FIG. 3B illustrates a top view 302 of an intermediate layer of the insole 200 implemented with an array of magnet elements 304 in accordance with various embodiments of the present invention. Referring to FIGS. 2A and 3B, the intermediate layer is either the upper intermediate layer 208 or the lower intermediate layer 204. As shown, the intermediate layer is formed with a layer of flexible foam materials 306, which provides anchoring or embedding points for the array of magnet elements 304. The combination of the array of magnet elements 304 and the layer of flexible foam materials 306 substantially forms the intermediate layer as discussed above. Even though the magnet elements 304 are shown as cylindrically-shaped elements in FIG. 3B, the shape of each of the magnet elements 304 may be round, triangle, trapezoid, rectangular, square, oval, or of other arbitrary shapes, and the magnet elements 304 in each layer need not be identical in shape to each other. Furthermore, even though the magnet elements are shown in FIGS. 2A to 2C to be touching the middle flexible layer, it is further contemplated that the magnet elements may be embedded entirely within the intermediate layer without physically touching the middle flexible layer. However, it is understood that at least the compressible thickness of the middle flexible layer provides a separation between a pair of magnet elements providing a repelling mechanical force. Furthermore, it is understood that the placement locations of the magnet elements 304 are spread out substantially evenly throughout the entire planar dimension of the intermediate layer.

In this invention, an insole comprises five flexible foam layers coupled together. A lower intermediate layer and an upper intermediate layer, separated by a middle flexible layer, are each embedded with an array of magnet elements. The magnet elements are arranged in a manner such that a magnet element within the upper intermediate layer points a specific polarity to a magnet element within the lower intermediate layer directly below. The magnet element within the lower intermediate layer directly below points back the same specific polarity to the magnet element within the upper intermediate layer, such that a repelling mechanical force is generated. This repelling mechanical force within the insole provides the insole with strong elasticity and retention properties by ensuring that the middle flexible layer, after compression by the user's force, can retain its original uncompressed form by having the lower and the upper intermediate layers repel each other through the repelling mechanical force. This allows the retention of the middle flexible layer's physical form even as material fatigue due to prolonged pressure or temperature stress is taken into consideration. To further improve the user's comfort, a top flexible foam layer is placed above the upper intermediate layer and a bottom flexible foam layer is placed below the lower intermediate layer to provide more cushioning for the user's foot. The five layers are either glued or laminated together and shaped to fit the inside of a typical shoe.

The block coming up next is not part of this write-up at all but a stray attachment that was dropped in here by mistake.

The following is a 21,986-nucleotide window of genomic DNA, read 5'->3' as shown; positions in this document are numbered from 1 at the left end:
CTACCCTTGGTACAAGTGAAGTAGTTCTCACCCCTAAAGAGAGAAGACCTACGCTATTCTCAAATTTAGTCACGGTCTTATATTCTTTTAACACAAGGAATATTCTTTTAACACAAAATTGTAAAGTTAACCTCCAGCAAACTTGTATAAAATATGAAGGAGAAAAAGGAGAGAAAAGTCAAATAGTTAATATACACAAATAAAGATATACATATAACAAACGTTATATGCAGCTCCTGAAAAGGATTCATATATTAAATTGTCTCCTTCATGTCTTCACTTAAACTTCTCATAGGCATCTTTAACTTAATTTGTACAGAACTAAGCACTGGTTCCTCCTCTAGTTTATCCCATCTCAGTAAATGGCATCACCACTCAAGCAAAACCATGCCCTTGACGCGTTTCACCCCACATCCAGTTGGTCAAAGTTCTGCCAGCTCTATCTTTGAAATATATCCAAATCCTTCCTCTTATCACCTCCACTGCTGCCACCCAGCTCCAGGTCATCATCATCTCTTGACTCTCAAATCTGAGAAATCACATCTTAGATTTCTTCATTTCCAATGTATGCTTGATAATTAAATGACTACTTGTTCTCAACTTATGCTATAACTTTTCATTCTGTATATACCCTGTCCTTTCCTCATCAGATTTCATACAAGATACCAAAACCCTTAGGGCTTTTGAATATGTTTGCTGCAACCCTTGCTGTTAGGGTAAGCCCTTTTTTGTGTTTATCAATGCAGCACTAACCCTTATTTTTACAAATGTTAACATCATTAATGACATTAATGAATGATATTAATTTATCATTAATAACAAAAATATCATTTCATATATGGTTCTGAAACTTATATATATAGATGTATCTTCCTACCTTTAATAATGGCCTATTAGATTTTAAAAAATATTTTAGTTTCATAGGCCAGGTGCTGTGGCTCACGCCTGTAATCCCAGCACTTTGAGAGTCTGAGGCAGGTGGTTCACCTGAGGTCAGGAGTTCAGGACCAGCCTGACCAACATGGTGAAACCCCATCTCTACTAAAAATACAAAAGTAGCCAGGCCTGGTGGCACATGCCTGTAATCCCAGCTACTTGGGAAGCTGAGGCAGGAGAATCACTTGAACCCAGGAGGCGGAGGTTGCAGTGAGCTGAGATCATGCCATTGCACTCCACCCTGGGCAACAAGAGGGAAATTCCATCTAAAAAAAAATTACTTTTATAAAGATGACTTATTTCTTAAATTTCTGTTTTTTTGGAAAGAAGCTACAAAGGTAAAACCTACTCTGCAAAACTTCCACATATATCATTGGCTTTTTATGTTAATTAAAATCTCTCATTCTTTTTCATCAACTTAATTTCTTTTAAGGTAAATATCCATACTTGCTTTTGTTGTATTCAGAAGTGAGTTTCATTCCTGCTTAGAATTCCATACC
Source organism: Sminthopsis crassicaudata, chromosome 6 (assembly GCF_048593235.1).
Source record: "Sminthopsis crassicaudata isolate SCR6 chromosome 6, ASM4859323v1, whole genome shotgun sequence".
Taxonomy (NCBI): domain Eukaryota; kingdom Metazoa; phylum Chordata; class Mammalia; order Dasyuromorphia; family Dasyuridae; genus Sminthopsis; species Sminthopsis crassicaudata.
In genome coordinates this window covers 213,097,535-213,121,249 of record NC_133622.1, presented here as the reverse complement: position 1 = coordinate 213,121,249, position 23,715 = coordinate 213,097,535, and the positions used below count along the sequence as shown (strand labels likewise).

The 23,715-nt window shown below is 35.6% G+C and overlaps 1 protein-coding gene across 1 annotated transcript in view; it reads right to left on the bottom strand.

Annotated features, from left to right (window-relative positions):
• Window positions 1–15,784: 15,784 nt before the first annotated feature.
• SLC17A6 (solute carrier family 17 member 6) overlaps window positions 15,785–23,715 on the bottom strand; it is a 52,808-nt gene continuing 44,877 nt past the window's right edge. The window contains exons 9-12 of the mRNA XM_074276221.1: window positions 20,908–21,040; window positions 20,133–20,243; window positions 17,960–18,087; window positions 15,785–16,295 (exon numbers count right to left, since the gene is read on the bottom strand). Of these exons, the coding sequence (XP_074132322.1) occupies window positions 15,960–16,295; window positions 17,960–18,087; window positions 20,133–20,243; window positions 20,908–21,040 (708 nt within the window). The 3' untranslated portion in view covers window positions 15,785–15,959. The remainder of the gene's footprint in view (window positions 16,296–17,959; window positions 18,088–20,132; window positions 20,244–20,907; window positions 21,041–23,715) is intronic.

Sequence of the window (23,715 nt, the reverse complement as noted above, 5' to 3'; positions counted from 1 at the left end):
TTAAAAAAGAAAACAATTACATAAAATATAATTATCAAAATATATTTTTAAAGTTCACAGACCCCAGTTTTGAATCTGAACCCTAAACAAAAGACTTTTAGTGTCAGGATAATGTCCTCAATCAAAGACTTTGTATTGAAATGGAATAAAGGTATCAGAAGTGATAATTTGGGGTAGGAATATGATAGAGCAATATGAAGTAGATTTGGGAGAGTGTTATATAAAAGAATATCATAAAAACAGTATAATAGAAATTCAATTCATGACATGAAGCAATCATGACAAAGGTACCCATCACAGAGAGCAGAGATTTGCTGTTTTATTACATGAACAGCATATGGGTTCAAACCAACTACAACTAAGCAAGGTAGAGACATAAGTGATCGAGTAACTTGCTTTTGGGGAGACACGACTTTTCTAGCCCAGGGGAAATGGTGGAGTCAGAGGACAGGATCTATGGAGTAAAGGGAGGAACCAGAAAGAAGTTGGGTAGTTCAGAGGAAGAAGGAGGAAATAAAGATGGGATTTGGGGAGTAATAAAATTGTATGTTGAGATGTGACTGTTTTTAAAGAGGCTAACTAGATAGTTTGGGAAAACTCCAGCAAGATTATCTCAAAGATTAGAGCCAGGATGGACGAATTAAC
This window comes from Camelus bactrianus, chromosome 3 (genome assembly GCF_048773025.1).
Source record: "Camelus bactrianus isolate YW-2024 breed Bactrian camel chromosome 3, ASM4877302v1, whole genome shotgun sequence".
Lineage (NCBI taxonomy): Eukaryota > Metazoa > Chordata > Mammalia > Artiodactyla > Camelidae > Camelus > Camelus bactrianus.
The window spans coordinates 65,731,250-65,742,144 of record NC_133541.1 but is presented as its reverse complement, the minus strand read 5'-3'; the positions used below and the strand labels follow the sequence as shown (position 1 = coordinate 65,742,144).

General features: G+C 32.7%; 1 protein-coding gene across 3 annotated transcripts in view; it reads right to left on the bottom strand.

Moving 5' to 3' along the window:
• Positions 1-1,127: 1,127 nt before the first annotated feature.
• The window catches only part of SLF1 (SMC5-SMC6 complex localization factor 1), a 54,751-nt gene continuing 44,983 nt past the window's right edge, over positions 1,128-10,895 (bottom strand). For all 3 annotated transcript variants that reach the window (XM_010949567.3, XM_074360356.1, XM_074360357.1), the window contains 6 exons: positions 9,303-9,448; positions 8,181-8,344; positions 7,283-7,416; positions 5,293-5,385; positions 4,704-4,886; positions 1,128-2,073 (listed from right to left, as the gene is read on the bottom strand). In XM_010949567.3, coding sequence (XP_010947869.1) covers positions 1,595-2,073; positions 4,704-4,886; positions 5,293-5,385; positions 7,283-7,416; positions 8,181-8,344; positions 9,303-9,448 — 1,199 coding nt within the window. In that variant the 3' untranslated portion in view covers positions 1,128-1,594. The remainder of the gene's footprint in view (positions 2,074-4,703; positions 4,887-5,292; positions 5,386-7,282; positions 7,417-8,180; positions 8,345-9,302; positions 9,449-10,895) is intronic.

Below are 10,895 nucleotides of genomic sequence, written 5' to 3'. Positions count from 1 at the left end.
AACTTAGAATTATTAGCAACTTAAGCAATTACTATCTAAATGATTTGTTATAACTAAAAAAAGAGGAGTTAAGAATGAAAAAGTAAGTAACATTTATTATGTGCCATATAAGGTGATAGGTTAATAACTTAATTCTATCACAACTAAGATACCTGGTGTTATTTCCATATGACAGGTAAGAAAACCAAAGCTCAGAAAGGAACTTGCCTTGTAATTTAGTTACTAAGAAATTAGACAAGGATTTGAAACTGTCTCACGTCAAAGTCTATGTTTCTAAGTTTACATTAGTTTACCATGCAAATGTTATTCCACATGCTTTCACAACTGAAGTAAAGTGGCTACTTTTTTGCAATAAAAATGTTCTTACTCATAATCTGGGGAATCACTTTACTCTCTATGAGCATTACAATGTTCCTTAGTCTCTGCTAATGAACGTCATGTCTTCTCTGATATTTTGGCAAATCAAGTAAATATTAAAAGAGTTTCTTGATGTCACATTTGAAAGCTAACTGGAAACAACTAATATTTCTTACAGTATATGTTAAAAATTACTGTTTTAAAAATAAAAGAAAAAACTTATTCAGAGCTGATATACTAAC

The above illustration provides many different embodiments or embodiments for implementing different features of the invention. Specific embodiments of components and processes are described to help clarify the invention. These are, of course, merely embodiments and are not intended to limit the invention from that described in the claims.

Although the invention is illustrated and described herein as embodied in one or more specific examples, it is nevertheless not intended to be limited to the details shown, since various modifications and structural changes may be made therein without departing from the spirit of the invention and within the scope and range of equivalents of the claims. Accordingly, it is appropriate that the appended claims be construed broadly and in a manner consistent with the scope of the invention, as set forth in the following claims.

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Referenced by
Citing PatentFiling datePublication dateApplicantTitle
US8689464 *Oct 28, 2010Apr 8, 2014Jared David RODMANMagnetically-supported article of footwear
US20120102785 *Oct 28, 2010May 3, 2012Rodman Jared DavidMagnetically-supported article of footwear
US20120317843 *Jun 20, 2011Dec 20, 2012Thomas BoveShoe sole system providing a negative ion environment
Classifications
U.S. Classification36/44, 36/28, 36/30.00R
International ClassificationA43B13/38, A43B13/18
Cooperative ClassificationA43B17/02, A43B1/0054
European ClassificationA43B1/00M, A43B17/02
Legal Events
DateCodeEventDescription
Jun 3, 2014FPExpired due to failure to pay maintenance fee
Effective date: 20140413
Apr 13, 2014LAPSLapse for failure to pay maintenance fees
Nov 22, 2013REMIMaintenance fee reminder mailed